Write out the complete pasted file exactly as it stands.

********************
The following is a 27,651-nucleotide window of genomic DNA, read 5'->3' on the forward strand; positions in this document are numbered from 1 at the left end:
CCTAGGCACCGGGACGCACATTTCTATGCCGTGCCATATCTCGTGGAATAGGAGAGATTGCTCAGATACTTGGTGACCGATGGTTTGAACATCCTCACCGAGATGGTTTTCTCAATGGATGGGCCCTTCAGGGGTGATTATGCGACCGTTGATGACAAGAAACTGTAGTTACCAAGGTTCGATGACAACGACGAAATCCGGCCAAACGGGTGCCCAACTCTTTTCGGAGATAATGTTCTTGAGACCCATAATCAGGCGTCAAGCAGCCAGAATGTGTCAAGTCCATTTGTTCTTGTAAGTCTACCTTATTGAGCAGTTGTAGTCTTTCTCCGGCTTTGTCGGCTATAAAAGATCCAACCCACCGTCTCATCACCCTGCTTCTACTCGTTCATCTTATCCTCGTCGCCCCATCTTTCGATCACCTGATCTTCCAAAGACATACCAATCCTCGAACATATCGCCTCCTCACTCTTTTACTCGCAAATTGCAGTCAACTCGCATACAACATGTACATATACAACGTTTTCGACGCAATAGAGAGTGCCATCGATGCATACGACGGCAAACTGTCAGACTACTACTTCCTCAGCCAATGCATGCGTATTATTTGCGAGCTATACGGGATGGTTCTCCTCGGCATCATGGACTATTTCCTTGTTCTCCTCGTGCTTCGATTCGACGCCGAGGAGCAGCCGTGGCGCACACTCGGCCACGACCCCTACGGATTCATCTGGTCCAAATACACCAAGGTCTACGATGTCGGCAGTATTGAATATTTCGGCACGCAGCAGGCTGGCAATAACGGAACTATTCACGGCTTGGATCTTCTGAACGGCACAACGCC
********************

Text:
The following is a 27,651-nucleotide window of genomic DNA, read 5'->3' on the forward strand; positions in this document are numbered from 1 at the left end:
CCTAGGCACCGGGACGCACATTTCTATGCCGTGCCATATCTCGTGGAATAGGAGAGATTGCTCAGATACTTGGTGACCGATGGTTTGAACATCCTCACCGAGATGGTTTTCTCAATGGATGGGCCCTTCAGGGGTGATTATGCGACCGTTGATGACAAGAAACTGTAGTTACCAAGGTTCGATGACAACGACGAAATCCGGCCAAACGGGTGCCCAACTCTTTTCGGAGATAATGTTCTTGAGACCCATAATCAGGCGTCAAGCAGCCAGAATGTGTCAAGTCCATTTGTTCTTGTAAGTCTACCTTATTGAGCAGTTGTAGTCTTTCTCCGGCTTTGTCGGCTATAAAAGATCCAACCCACCGTCTCATCACCCTGCTTCTACTCGTTCATCTTATCCTCGTCGCCCCATCTTTCGATCACCTGATCTTCCAAAGACATACCAATCCTCGAACATATCGCCTCCTCACTCTTTTACTCGCAAATTGCAGTCAACTCGCATACAACATGTACATATACAACGTTTTCGACGCAATAGAGAGTGCCATCGATGCATACGACGGCAAACTGTCAGACTACTACTTCCTCAGCCAATGCATGCGTATTATTTGCGAGCTATACGGGATGGTTCTCCTCGGCATCATGGACTATTTCCTTGTTCTCCTCGTGCTTCGATTCGACGCCGAGGAGCAGCCGTGGCGCACACTCGGCCACGACCCCTACGGATTCATCTGGTCCAAATACACCAAGGTCTACGATGTCGGCAGTATTGAATATTTCGGCACGCAGCAGGCTGGCAATAACGGAACTATTCACGGCTTGGATCTTCTGAACGGCACAACGCC